Back to DWJ (was: Re: Elitism was Tam Lin)

Kyra Jucovy klj at
Thu Sep 14 09:13:23 EDT 2000

> I find this interesting because as I read _Power of Three_ it seemed that
> the others' reactions to Halla are reasonable.  I went back to the book for
> this, though, and now I'm impressed all over again with how talented DWJ is.
> (Keep in mind I'm not trying either to prove Kyra's point or refute it;
> these are my usual fumblings in the dark.)

I'm not going to "argue" or even discuss this with you, not just because
A) You are Always Right and B) To some extent we will just be getting into
completely subjective issues that are very boring to discuss
("But... but.. that's just the way it _feels_ to me!"), but also because
C) I don't have the book (grr...) ;-).

> Moril is a different case.  He's an ideal example of an unreliable or naive
> narrator: we see events through his eyes, but his perception is limited and
> can't be taken as absolute truth.  Although Moril puts his own internal spin
> on everything that happens, we still see the actual events, and the
> disparity between what Moril believes and what the reader sees is a way of
> characterizing Moril.  DWJ doesn't have to say "Moril still has a lot of
> growing up to do," she shows it through his own perceptions.  You could turn
> the story around, tell it from Brid's point of view, and it would be the
> same.

Yes, this is quite true and I agree with you very much, but, somehow, I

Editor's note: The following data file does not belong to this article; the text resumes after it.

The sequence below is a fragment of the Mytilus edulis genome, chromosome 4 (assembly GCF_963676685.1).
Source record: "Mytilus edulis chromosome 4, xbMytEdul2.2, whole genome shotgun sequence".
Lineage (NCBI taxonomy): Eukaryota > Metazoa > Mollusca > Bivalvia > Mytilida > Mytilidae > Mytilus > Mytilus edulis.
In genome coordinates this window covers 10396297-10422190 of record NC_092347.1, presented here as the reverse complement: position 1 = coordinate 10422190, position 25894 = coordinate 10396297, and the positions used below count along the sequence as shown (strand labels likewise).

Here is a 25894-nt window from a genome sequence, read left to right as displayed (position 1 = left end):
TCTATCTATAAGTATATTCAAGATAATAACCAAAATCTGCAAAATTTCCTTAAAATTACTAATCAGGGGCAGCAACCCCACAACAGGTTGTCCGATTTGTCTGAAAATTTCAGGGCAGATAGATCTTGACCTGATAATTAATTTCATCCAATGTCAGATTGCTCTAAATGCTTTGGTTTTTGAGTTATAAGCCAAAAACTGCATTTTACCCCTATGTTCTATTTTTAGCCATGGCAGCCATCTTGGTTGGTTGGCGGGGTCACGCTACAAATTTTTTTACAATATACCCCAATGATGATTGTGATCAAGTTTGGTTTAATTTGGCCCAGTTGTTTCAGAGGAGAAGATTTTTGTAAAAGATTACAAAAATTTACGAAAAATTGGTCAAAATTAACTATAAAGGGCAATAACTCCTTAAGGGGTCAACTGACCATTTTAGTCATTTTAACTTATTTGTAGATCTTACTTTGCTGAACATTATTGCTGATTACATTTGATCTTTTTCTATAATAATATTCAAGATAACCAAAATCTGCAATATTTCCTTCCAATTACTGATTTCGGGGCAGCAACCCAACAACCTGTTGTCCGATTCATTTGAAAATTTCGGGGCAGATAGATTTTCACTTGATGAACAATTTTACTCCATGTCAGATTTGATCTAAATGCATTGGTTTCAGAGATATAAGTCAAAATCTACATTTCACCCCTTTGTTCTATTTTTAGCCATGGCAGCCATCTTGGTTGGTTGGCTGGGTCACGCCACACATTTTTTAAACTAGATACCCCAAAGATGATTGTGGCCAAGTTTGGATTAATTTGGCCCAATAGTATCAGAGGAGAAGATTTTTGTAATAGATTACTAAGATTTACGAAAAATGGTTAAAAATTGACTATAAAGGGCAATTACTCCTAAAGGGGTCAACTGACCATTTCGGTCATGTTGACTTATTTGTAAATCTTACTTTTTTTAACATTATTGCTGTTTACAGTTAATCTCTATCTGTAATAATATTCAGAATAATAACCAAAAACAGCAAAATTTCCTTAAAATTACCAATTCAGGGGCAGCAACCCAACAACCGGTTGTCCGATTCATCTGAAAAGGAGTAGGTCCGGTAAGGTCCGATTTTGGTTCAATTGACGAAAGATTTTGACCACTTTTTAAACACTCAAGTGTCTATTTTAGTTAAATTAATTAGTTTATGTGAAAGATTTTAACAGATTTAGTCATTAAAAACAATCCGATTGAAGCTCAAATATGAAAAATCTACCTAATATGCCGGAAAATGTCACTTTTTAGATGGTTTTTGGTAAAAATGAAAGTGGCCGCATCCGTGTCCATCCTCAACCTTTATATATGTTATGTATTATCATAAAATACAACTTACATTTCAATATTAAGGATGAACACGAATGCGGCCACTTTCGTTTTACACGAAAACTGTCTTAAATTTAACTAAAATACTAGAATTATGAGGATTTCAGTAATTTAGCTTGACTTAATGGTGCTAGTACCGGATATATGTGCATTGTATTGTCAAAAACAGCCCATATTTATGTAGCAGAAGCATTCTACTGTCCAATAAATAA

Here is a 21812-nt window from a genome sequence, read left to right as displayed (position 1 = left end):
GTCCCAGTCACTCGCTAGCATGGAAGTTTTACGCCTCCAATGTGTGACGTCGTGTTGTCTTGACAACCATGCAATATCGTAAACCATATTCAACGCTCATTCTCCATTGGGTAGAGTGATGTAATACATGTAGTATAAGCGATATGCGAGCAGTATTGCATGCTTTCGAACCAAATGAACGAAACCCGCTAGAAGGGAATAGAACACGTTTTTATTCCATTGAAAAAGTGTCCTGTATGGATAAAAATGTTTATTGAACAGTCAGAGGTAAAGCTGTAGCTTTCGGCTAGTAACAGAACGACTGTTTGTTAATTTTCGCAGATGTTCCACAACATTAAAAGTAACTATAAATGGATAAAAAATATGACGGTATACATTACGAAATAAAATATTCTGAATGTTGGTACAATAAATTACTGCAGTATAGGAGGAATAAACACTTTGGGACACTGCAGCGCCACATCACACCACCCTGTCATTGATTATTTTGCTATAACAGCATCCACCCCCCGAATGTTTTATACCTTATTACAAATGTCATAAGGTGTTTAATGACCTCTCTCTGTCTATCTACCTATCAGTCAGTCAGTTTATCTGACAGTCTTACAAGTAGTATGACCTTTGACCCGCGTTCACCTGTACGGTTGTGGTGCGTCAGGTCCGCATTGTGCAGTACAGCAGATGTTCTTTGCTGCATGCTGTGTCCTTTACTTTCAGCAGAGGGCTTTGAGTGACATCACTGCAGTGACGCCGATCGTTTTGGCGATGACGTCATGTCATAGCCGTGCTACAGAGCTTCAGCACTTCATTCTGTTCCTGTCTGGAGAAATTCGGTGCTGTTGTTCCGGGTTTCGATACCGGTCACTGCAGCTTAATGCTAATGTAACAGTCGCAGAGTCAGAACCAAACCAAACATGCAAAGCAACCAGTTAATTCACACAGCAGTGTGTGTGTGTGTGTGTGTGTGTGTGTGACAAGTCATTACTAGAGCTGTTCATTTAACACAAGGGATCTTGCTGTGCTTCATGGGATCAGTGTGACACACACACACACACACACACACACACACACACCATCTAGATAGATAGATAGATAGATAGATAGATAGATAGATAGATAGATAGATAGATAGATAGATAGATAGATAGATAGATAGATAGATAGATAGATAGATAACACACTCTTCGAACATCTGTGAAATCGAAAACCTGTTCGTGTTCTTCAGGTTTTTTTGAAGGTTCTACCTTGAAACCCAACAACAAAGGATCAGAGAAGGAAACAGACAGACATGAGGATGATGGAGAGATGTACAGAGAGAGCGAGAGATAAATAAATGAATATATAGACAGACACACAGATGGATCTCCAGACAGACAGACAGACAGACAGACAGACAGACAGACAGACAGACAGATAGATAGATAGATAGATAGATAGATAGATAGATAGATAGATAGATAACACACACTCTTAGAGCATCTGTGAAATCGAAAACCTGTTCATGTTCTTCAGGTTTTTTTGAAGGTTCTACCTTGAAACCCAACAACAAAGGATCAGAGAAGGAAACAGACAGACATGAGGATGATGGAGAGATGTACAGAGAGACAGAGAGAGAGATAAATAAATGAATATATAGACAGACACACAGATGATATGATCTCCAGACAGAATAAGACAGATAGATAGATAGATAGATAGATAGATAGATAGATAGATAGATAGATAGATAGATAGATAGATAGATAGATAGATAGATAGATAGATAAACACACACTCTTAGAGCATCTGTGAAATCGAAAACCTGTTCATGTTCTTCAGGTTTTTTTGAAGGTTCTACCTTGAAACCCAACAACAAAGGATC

could never take that, neither in this book, nor in _Drowned Ammet_... I
was disappointed by the Dalemark series until I got around to
_Spellcoats_, which I think is wonderful.  I don't think I had trouble
understanding what type of story DWJ was trying to tell - both books _are_
about someone who is quite flawed and at the same time very talented
learning about some of his own flaws (I'd say "or her," but given _Crown_,
I'm not sure if Hildy counts), but I just couldn't enjoy either story very
much because the flaws that were being solved came through as so
glaring... I know I'm going to garner some animosity by saying this, but,
no, I really couldn't stand Mitt.  I'm sorry.  I think that both boys
remind me a little too much of some people I know who are very difficult
to be around, and that comes through into my reading of the book.  After
all, I absolutely hate "perfect" characters far more than I do those who
are flawed... especially the many characters I come across who are bloody
hypocrites, but the author never once seems to acknowledge this in the
book, and instead droops fawningly over them throughout the book... which,
fortunately is something DWJ never does.


> Melissa Proffitt
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